Weekly Preaching: November 11, 2018

November 7th, 2018
The reading from Ruth would require a retelling of the whole story, which is one of high drama, romance, and wheeling and dealing. Naomi persuades Ruth to get dolled up and seek out her rich kinsman Boaz, and lie down with him in the dark — but not until he’s had a few drinks. The scheme works, they marry and conceive an ancestor of David. Naomi’s bitterness (“Call me Mara”) is turned to joy restored (Naomi meaning “pleasant”). The “point” of so many Bible stories is not “Go thou and do likewise,” but rather noting the pluck, the courage, the resourcefulness of people in our heritage. 
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Hebrews 9:24-28 continues what Hebrews has been reiterating. Christ the priest offers the sacrifice of himself once and for all. Some fresh twists (if you’re preaching the Epistle):
Christ enters a sanctuary “not made with hands,” reminding us of Paul in 2 Cor. 5:1 where the body, your “earthly tent,” has a destiny of becoming a “house” in the heavens. In Heb. 9, heaven is now the sanctuary not made with hands. The temple we know isn’t, as it turns out, the real sanctuary at all, but merely a “copy” of the true heavenly sanctuary. The preacher could explore this, or just name it: we are sitting in a room that is a replica, an imitation, a xerox of heaven, where worship goes on now and will forever. This is a paradise on earth. So we treat the room, and those in the room with us, very differently, finding ourselves together in this copy of heaven.
The Greek word translated “copy” is antitupa, which means literally to strike against something hard and thus form an image. I think of Karl Barth’s powerful thought (in his Epistle to the Romans), that the activity of the Church’s relationship to the Gospel “is no more than a crater formed by the explosion of a shell and seeks to be no more than a void in which the Gospel reveals itself…” Oliver O’Donovan (in The Desire of the Nations) suggested ways the society, while not converted, bears the crater marks of the Gospel’s being lived among Christians.
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What do we do together in this copy of heaven? We worship, yes, and we “eagerly wait for him” (v. 28). Are we living, surviving, clinging to life as we know it, anxious for the future, or even hopeful? Hebrews suggests a disposition of waiting — not to die, or for the next titillating experience, or for any thing, but for him, for the coming of Christ. Maybe before Advent arrives we might sing “I’m looking for the coming of Christ; I want to be with Jesus” (“I Want to Walk as a Child of the Light”).
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I’m preaching on Mark 12:38-44. I preached on this last go-round, pointing (obviously) to myself as one of the guys “in long robes” Jesus warned about. I get and like favored seating. I worry about my prayers being showy. I worry so much that I’m an anxious pray-er in public; I usually try to get others to pray. Often, when visiting in the hospital, the time comes for our closing prayer and I’ll ask the patient to pray. There's no show with them; they pray wonderful, simple, from-the-gut prayers. 
Once there was a boy, born with an acute case of cerebral palsy, who was treated terribly as a young child. He went to another home where his mother noticed how he watched Mister Rogers’ Neighborhood. She believed Mister Rogers was keeping her son alive. Some foundation worked it out for Mister Rogers to visit this boy, and when he did, Mister Rogers asked, “Would you pray for me?” The boy was thunderstruck because nobody had ever asked him for anything. He was the object of prayer, not the one to pray for anybody. But then he prays for Mister Rogers and he doesn’t want to die anymore. A journalist, Tom Junod, witnessed this and privately congratulated Mister Rogers for being so smart. But Mister Rogers didn’t know what he meant. He really wanted the boy’s prayers, saying, “I think that anyone who’s gone through challenges like that must be very close to God.”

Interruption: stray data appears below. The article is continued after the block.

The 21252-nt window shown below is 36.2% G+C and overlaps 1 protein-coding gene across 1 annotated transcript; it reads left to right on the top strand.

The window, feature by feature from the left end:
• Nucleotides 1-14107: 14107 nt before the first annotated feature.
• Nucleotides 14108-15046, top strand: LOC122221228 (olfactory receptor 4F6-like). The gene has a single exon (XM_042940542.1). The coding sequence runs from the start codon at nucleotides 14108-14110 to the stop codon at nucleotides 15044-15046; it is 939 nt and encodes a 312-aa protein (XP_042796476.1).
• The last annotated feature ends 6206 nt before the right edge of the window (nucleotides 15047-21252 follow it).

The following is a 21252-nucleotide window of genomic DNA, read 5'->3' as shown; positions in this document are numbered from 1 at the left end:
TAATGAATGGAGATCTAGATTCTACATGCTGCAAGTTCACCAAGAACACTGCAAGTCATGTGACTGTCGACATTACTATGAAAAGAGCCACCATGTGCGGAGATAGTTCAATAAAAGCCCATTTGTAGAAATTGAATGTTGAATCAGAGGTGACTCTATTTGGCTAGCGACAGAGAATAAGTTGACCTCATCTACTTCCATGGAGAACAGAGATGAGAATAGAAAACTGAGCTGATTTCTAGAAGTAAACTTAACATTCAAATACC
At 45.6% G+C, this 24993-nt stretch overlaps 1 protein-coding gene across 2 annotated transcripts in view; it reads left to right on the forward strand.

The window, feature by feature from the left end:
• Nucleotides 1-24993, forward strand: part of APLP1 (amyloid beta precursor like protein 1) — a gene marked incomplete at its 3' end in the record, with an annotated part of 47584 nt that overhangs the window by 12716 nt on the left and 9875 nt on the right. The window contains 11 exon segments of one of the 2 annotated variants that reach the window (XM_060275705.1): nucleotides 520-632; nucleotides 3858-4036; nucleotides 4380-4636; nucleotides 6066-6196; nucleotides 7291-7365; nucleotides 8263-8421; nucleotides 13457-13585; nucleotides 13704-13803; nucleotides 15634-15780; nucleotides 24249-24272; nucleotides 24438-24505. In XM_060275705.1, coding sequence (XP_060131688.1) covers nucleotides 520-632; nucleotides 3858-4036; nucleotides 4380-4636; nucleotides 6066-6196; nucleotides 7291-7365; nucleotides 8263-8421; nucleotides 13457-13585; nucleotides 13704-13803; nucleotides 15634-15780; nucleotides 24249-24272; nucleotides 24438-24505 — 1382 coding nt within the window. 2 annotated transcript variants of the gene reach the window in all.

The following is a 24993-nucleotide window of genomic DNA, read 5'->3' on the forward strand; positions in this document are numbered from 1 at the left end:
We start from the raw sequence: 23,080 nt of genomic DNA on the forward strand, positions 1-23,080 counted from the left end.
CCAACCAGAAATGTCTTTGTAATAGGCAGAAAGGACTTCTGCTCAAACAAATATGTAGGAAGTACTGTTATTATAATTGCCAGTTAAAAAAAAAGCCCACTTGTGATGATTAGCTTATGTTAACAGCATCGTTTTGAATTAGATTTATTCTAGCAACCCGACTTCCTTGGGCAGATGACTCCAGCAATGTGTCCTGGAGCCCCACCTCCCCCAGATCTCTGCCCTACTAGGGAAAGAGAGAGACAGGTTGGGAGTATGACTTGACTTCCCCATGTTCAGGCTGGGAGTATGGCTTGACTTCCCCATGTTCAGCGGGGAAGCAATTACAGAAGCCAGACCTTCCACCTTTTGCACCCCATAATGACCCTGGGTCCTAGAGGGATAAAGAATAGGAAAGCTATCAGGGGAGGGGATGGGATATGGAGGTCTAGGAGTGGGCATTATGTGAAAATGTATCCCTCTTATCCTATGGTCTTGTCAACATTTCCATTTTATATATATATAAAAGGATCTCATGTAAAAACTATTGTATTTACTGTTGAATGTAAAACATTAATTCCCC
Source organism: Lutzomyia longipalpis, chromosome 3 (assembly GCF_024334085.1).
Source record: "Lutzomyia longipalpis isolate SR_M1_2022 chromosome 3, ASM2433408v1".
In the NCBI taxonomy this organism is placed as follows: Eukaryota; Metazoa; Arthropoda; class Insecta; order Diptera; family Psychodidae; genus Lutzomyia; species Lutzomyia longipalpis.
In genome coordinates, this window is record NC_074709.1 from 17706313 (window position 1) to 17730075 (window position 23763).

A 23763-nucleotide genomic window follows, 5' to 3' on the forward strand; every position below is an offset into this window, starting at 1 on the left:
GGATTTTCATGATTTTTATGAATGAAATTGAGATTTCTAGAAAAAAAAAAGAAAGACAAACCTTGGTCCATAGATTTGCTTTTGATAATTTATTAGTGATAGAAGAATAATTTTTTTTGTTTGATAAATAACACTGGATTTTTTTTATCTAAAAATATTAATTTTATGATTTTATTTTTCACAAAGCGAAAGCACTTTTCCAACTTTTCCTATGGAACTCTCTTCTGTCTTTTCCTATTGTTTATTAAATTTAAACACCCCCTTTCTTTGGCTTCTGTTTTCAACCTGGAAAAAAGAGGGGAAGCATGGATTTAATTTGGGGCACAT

Of course the focal point of the text, and the poignant preaching opportunity, is this: “Jesus sat down where they made their offerings and watched.” Without being too manipulative, I will ask people to imagine Jesus watching us and our offerings — which isn’t a fantasy, as it turns out. 
The temple was outfitted with trumpet-shaped offering boxes so that when people “threw” in their coins, the clanging announced loudly the generosity of the giver. It’s hard not to think of Luther’s annoyance at Tetzel and the sale of indulgences: the indulgence hawkers toted around large brass chests and sang their ditty, “When the coin in the coffer rings, the soul from purgatory springs.”
Jesus contrasts the poor widow who would satisfy the old saying that “God notices not how much but from how much.” Of course, in church we have anonymous giving. This worried Martin Luther King Sr. (“Mike”) when he began his ministry at Ebenezer Baptist Church in 1931. He believed “anonymous giving” provided a grand excuse for what he called “anonymous non-giving.” So he opened up the registers, and listed what each person gave for all to see. Donations soared in just a week.

What we see in Jesus’ story is the poor giving to support the poor. It’s a Christian obligation for all… incumbent upon even the poor. The preacher can find some story about the poor being in powerful ministry. 

 "What can we say November 11? 25th after Pentecost" originally appeared in its entirety at James Howell's Weekly Preaching Notions. Reprinted with permission.
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